Federal regulators on Wednesday proposed fining a feeder airline, Corporate Air, $455,000 for allowing a small airliner to carry passengers on 80 flights despite an engine that needed repair.
Separately, the Federal Aviation Administration also proposed fining an owner of a California parachute jumping operation $664,000 for flying a plane more than 2,600 times with critical equipment overdue for replacement and without making required inspections.
"The safety of the passengers and crew must be the top priority for any operator," FAA Administrator Randy Babbitt said in a statement. "All operators must comply with maintenance requirements."
Billings, Mont.,-based Corporate Air flew the Beech 1900C _ a 19-passenger twin-engine turboprop plane _ without repairing its right engine, which was consuming excessive amounts of oil, FAA said. Mechanics repeatedly added more oil when the plane landed despite directions in the engine manufacturer's service manual to make repairs, the agency said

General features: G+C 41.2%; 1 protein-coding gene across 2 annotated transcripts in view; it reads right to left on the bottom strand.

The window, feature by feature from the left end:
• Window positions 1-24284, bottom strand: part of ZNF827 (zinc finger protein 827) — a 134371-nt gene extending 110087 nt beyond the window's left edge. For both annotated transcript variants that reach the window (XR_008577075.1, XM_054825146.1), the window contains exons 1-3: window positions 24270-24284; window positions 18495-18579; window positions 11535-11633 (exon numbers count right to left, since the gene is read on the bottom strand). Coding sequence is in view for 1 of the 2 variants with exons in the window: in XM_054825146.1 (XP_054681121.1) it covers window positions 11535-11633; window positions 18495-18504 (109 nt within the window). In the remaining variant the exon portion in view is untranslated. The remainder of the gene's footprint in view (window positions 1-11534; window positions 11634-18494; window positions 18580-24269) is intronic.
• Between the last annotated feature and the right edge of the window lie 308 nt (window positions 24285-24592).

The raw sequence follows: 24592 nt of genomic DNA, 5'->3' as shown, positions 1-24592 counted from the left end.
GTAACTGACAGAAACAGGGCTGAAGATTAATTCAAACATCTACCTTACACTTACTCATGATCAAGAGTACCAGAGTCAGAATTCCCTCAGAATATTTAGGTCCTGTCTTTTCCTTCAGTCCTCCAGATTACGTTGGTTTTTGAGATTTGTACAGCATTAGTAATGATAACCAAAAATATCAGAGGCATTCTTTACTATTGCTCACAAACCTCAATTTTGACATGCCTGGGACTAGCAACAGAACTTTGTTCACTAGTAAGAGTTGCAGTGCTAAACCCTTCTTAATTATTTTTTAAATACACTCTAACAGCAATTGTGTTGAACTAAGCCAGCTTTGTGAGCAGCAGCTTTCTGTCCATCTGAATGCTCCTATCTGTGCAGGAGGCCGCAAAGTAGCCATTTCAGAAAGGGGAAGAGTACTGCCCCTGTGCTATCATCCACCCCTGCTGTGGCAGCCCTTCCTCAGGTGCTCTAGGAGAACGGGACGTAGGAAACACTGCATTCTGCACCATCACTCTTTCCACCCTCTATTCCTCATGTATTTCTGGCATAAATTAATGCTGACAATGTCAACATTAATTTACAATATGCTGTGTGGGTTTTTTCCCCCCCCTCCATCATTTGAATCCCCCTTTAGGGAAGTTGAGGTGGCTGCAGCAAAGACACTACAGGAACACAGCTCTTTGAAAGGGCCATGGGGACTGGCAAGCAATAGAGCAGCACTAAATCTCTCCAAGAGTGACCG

Executives with Corporate Air didn't immediately respond to a request for comment. The company has scheduled flights in eight states in addition to Montana: Colorado, Hawaii, Idaho, Minnesota, Nebraska, North Dakota, Utah, and Wyoming. It also operates six aircraft repair and maintenance facilities, according to a company website.
The FAA also said The Parachute Center of Acampo, in Northern California, operated a 20-passenger DeHavilland DHC-6 Twin Otter on more than 2,600 flights when critical parts were well past their life limits and without inspecting portions of the wings for corrosion.
A man answering the phone at the parachute center declined to comment on the fine.
(This version CORRECTS Updates story with fine against parachute operator, comment from FAA administrator, and corrects number of states in addition to Montana. This story is part of AP's general news and financial services.)